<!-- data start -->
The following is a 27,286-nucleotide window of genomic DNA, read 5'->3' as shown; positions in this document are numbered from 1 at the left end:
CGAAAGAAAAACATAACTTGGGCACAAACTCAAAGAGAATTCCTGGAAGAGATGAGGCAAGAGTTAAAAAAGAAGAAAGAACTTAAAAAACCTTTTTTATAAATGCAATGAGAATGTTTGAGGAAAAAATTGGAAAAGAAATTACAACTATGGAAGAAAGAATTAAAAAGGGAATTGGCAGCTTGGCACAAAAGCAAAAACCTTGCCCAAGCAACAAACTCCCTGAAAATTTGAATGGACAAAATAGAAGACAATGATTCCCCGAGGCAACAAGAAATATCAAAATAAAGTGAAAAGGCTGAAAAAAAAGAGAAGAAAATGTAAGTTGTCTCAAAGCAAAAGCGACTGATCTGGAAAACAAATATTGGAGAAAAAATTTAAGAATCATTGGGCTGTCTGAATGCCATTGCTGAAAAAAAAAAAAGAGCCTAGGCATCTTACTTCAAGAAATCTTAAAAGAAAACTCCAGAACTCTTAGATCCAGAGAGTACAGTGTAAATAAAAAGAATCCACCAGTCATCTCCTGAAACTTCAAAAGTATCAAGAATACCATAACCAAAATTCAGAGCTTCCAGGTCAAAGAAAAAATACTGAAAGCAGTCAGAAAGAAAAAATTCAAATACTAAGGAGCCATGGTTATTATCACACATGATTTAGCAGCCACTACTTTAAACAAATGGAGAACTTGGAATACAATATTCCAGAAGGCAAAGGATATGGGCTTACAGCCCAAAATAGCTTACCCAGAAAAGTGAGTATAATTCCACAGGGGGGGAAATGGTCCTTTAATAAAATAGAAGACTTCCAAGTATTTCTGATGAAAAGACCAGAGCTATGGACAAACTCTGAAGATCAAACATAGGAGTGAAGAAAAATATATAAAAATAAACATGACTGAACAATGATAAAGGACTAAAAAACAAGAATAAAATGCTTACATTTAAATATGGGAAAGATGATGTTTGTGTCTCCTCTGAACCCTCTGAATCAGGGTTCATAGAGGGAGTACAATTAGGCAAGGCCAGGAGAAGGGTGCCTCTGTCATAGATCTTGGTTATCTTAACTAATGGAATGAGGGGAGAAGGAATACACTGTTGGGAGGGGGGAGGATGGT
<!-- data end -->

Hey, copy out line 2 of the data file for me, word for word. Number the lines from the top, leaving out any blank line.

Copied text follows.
CGAAAGAAAAACATAACTTGGGCACAAACTCAAAGAGAATTCCTGGAAGAGATGAGGCAAGAGTTAAAAAAGAAGAAAGAACTTAAAAAACCTTTTTTATAAATGCAATGAGAATGTTTGAGGAAAAAATTGGAAAAGAAATTACAACTATGGAAGAAAGAATTAAAAAGGGAATTGGCAGCTTGGCACAAAAGCAAAAACCTTGCCCAAGCAACAAACTCCCTGAAAATTTGAATGGACAAAATAGAAGACAATGATTCCCCGAGGCAACAAGAAATATCAAAATAAAGTGAAAAGGCTGAAAAAAAAGAGAAGAAAATGTAAGTTGTCTCAAAGCAAAAGCGACTGATCTGGAAAACAAATATTGGAGAAAAAATTTAAGAATCATTGGGCTGTCTGAATGCCATTGCTGAAAAAAAAAAAAGAGCCTAGGCATCTTACTTCAAGAAATCTTAAAAGAAAACTCCAGAACTCTTAGATCCAGAGAGTACAGTGTAAATAAAAAGAATCCACCAGTCATCTCCTGAAACTTCAAAAGTATCAAGAATACCATAACCAAAATTCAGAGCTTCCAGGTCAAAGAAAAAATACTGAAAGCAGTCAGAAAGAAAAAATTCAAATACTAAGGAGCCATGGTTATTATCACACATGATTTAGCAGCCACTACTTTAAACAAATGGAGAACTTGGAATACAATATTCCAGAAGGCAAAGGATATGGGCTTACAGCCCAAAATAGCTTACCCAGAAAAGTGAGTATAATTCCACAGGGGGGGAAATGGTCCTTTAATAAAATAGAAGACTTCCAAGTATTTCTGATGAAAAGACCAGAGCTATGGACAAACTCTGAAGATCAAACATAGGAGTGAAGAAAAATATATAAAAATAAACATGACTGAACAATGATAAAGGACTAAAAAACAAGAATAAAATGCTTACATTTAAATATGGGAAAGATGATGTTTGTGTCTCCTCTGAACCCTCTGAATCAGGGTTCATAGAGGGAGTACAATTAGGCAAGGCCAGGAGAAGGGTGCCTCTGTCATAGATCTTGGTTATCTTAACTAATGGAATGAGGGGAGAAGGAATACACTGTTGGGAGGGGGGAGGATGGT